Kepel: People may find that reassuring because it reduces the risk of a worldwide confrontation. Despite the dreams of some Islamic prophets of doom, jihad simply isn't going to take the shape of an apocalyptic event, a "final solution." But this unstructured form of hostility, this political and military asymmetry, makes the situation exceptionally unstable. We no longer have a balance of terror between the two parties. Terror can strike anywhere, in New York, Madrid or London just as it can in Haifa or Tel Aviv.
SPIEGEL: Is it fair to equate jihad with terror?
Kepel: We all look at things from our own point of view. Jihad is a positive concept in the Islamic world, terrorism a negative idea in the West. The conflict is not only being fought out on the political and military fronts, but in the virtual realm of propaganda as well. Without TV and the Internet, jihad would be an alarming but marginal form of immoderation. Don't forget that European anarchists at the end of the 19th century tried to spark revolution by assassinating czars, kings and presidents. To no avail. After all, there was no Internet.
SPIEGEL: What fuels the fantasies of the Muslim masses in the virtual and very real worlds of jihad?
Kepel: A sense of identity with the suicide attackers, the martyrs. That's a completely new phenomenon for Islam. We saw the first manifestations - as both an ideal and a symbol - at the end of the 1970s with the revolution in Shiite Iran. The Shiites venerate Husayn, the son of the Caliph Ali and grandson of Mohammed. The third Imam, he was killed during an uprising in Karbala in 680 A.D. He became a symbol of the Shiites' mourning, their defeat, their resignation. The Iranian revolutionary leader Khomeini and his disciples transformed this icon of suffering into an aggressive martyr.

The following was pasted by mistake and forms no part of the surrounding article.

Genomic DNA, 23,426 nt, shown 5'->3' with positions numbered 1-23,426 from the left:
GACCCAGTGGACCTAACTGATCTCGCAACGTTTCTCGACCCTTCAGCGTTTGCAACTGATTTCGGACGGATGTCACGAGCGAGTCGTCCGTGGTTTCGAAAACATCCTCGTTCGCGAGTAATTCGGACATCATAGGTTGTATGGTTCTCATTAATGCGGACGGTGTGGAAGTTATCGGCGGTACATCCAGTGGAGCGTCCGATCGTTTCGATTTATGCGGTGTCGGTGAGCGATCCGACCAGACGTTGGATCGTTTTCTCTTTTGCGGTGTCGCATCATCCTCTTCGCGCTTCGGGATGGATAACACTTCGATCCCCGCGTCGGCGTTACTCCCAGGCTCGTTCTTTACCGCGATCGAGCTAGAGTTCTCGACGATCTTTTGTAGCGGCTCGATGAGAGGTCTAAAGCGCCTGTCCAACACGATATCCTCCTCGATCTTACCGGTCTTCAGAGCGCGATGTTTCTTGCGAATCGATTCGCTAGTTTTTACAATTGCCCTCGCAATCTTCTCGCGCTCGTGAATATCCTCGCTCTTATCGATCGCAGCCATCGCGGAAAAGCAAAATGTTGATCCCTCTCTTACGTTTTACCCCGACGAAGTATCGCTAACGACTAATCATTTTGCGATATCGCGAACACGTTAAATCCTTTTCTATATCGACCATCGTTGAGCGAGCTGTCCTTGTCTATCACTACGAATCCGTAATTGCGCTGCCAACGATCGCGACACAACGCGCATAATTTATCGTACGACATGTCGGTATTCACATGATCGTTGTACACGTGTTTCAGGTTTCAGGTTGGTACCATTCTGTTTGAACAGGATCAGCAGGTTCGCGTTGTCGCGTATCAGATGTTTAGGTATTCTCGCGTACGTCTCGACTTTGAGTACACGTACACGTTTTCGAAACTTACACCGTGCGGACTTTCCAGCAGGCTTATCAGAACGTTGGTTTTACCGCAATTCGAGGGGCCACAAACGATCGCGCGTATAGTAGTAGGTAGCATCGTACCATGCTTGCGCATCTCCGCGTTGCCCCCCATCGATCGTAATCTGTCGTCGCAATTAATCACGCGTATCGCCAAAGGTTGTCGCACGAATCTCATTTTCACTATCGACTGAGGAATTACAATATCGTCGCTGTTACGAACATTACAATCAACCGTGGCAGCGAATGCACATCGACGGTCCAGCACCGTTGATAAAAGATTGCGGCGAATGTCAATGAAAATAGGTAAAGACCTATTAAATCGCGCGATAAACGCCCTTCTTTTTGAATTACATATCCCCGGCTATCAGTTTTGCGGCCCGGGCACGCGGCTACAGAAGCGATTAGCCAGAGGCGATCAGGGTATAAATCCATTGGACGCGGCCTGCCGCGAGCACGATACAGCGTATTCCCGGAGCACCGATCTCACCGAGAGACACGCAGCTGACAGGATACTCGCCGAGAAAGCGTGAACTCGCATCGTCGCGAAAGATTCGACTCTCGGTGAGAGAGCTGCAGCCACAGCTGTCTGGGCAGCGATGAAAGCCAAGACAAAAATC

SPIEGEL: In order to overthrow the Shah's regime?
Kepel: Yes, and to help mobilize for the Iraq-Iran war.
SPIEGEL: Many of today's Muslims - whether they be Shiites or Sunnis - subscribe to the cult of martyrdom.
Kepel: That's right. The common link was their resistance to the Soviet Union in Afghanistan. That was the first time that holy war clearly emerged as the potential successor to the Cold War. In Afghanistan, a new identity was forged for the Islamic world - by religious ideologists seeking to create a homogeneous universe. Or, it might be argued, a bipolar universe with an Islamic bloc confronting the unbelievers in the West.
SPIEGEL: Back then, the United States supported the Mujahideen, hailing the Red Army's withdrawal as the beginning of the end of communist imperialism.
Kepel: That was indeed true. But the United States didn't understand it was walking into a trap. To militant Islamists, the expulsion of the Soviets was just the prelude to purging the entire Islamic world of infidels.
SPIEGEL: Today the United States is trying to remake the Islamic world in the West's image. Is the creation of democracies in these countries a realistic endeavor?